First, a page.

Although federal nursing home regulations state “the resident has the right to be free from verbal, sexual, physical and mental abuse, corporal punishment and involuntary seclusion,” abuse and neglect of the elderly is currently a national concern. According to the Center for Prevention and Disease Control, nearly 1.5 million men and women now live in approximately 16,000 long-term care facilities in the U.S., with 68.2% of those homes having “for-profit” status, according to the Center for Prevention and Disease Control (CDC). The National Center on Elder Abuse (NCEA) claims there may be as many as six million elder abuse cases each year, most of those occurring in nursing homes.
In one study done in 2010, reported by the NCEA, more than 50% of nursing home staff admitted mistreating older patients within the prior year. Two-thirds of those incidents involved neglect, but some admitted to physical violence and mental abuse. Because studies that states use to detect, investigate and resolve mistreatment are flawed, the NCEA claims that estimates of abuse and neglect are lower than the actual prevalence, with perhaps only one in five cases actually reported.
Abuse is defined as intentional infliction of injury, unreasonable confinement, intimidation, deprivation of care or services, or punishment that results in physical harm, pain, or mental anguish.
Neglect is a failure, intentional or not, to provide a person with the care and services necessary to ensure freedom from harm or pain or a failure to react to a potentially dangerous situation resulting in resident harm or anxiety.
Types of nursing home abuse
Abuse can include such things as:
- Assault and battery (kicking, slapping, pushing, shaking, beating)
- Verbal or emotional abuse
- Prolonged or continual deprivation of food or water
- Broken bones and other unexplained injuries such as wounds, cuts, bruises, or welts
- Rape or other forms of sexual assault or battery
- Unreasonable physical restraint or seclusion
- Use of physical or chemical restraint or psychotropic medication for any purpose not authorized by a physician
- Heavy medication or sedation
- Financial abuse
Other signs of ongoing abuse include:
- The resident is reluctant to speak in a staff member’s presence
- Unusual or sudden changes in behavior (fear of being touched, etc.)
- The resident reverts to infantile behaviors such as constant rocking, sucking, biting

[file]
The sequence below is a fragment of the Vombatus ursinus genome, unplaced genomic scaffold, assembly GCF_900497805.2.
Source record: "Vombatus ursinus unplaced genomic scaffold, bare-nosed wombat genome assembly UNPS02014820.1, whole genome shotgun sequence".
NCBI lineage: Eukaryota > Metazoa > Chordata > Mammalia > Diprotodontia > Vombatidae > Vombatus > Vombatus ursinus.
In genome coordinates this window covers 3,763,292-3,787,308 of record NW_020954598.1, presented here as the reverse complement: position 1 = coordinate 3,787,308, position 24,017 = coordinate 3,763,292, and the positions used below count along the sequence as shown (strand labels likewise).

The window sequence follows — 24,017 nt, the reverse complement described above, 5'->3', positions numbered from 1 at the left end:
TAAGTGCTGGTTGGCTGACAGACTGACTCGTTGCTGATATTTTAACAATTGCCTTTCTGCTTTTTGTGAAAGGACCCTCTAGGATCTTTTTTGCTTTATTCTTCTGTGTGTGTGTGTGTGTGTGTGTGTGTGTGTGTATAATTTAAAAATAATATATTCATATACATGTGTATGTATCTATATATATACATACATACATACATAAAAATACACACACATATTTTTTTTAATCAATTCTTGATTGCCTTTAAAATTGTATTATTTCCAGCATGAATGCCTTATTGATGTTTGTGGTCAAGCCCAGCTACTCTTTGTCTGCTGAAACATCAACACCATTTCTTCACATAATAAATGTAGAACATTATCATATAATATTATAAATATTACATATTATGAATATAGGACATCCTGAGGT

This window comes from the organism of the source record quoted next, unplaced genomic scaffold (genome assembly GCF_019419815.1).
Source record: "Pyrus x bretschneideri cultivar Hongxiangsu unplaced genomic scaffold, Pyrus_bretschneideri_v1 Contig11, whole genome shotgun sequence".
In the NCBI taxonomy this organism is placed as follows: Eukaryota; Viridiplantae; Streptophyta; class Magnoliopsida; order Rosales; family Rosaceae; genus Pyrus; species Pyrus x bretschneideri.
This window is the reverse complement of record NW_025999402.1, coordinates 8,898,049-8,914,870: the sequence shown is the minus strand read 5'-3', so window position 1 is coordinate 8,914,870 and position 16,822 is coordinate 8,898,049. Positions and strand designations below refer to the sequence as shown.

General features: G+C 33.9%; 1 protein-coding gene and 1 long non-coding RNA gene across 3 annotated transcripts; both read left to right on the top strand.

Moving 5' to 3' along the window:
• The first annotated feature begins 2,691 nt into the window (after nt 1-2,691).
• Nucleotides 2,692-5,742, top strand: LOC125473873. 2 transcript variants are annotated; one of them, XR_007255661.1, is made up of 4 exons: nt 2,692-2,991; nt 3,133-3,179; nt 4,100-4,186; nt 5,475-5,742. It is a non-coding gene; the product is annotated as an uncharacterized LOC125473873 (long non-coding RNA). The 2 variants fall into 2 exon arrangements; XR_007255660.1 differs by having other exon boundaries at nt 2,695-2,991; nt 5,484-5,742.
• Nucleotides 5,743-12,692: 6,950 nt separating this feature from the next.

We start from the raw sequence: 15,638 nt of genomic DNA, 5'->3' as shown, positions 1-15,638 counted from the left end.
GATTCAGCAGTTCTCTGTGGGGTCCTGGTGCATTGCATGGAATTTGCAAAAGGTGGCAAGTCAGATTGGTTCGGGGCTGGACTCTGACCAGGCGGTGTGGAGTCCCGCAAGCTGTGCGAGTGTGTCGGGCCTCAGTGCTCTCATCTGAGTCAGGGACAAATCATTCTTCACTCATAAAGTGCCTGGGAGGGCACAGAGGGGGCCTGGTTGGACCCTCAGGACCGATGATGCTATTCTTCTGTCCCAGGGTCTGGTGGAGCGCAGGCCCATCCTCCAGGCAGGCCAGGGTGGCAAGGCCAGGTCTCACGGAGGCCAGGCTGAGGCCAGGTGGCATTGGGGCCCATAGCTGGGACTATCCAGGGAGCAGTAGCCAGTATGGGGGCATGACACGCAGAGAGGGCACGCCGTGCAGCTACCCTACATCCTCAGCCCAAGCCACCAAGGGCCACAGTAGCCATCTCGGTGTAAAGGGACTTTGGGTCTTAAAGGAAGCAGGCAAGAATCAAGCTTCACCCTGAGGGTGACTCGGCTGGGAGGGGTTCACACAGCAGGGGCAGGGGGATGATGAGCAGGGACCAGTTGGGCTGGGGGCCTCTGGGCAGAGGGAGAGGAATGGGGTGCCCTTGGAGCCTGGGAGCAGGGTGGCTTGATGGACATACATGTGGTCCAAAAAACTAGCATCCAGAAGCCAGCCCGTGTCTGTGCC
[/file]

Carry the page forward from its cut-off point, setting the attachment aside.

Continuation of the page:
- The resident is emotionally upset, agitated, extremely withdrawn and non-communicative
- Injuries requiring emergency treatment or hospitalization
Types of nursing home neglect
Most nursing home neglect occurs because the facilities are understaffed, workers are untrained and unqualified, and they do not stay long, creating a climate of inconsistent care. The National Consumer Voice for Quality Long-term Care estimates 97% of nursing homes do not have enough nurses and nurse assistants to provide the care required to avoid risk to residents. The most common types of nursing home neglect are when the staff:
- Has inadequate supervision and monitoring
- Fails to assist residents with personal hygiene
- Fails to assure residents are properly hydrated
- Does not provide proper medication dosage and correct medication
- Fails to take reasonable precautions to prevent falls and avoid other unsafe/dangerous conditions in the nursing home
- Does not turn residents in their beds promptly
- Does not take residents to the toilet (leaving them in soiled beds or garments)
- Takes inadequate precautions to prevent injury to residents, for example, when transporting them from bed to bed
- Does not answer call lights in a timely fashion
Other signs of neglect of your loved one may be if:
- There have been injuries while confined to bed (due to bed rails, the improper height of the bed, etc.)
- Dehydration or malnutrition are present or appear to be developing
- Falls or head injuries are occurring
- Bedsores, infections, or skin rashes are developing
- There is rapid weight loss or gain
- There have been instances of wandering (elopement)
- Unsanitary conditions exist in the home, resident is poorly groomed, or foul odors are present
- Medical conditions go untreated
- Your loved one seems disoriented
- The resident is frequently ill, and illnesses are not promptly reported to the physician and family.
- Specific complaints by residents are not addressed.
According to an American Bar Association report, females in the nursing home setting are at a higher risk (60 to 68%) for abuse. The most vulnerable patients—those ill or handicapped—are frequent victims. Neglect is the type of abuse cited in 58% of cases by an NCEA study, followed by physical abuse (15.7%) and financial fraud against the elderly (12%). Resident-to-resident abuse, sexual abuse, and psychological abuse were also reported.
Of course, the worst-case scenario and definite sign neglect (and maybe, abuse) have occurred is when the unexplained or unexpected death of a resident occurs. Sometimes this happens shortly after the resident has been wandering unsupervised outside the facility. Perhaps, staff did not discover the resident was missing for several hours—plenty of time to suffer a heat stroke or freeze to death.
Under Ohio law what can be done about nursing home negligence?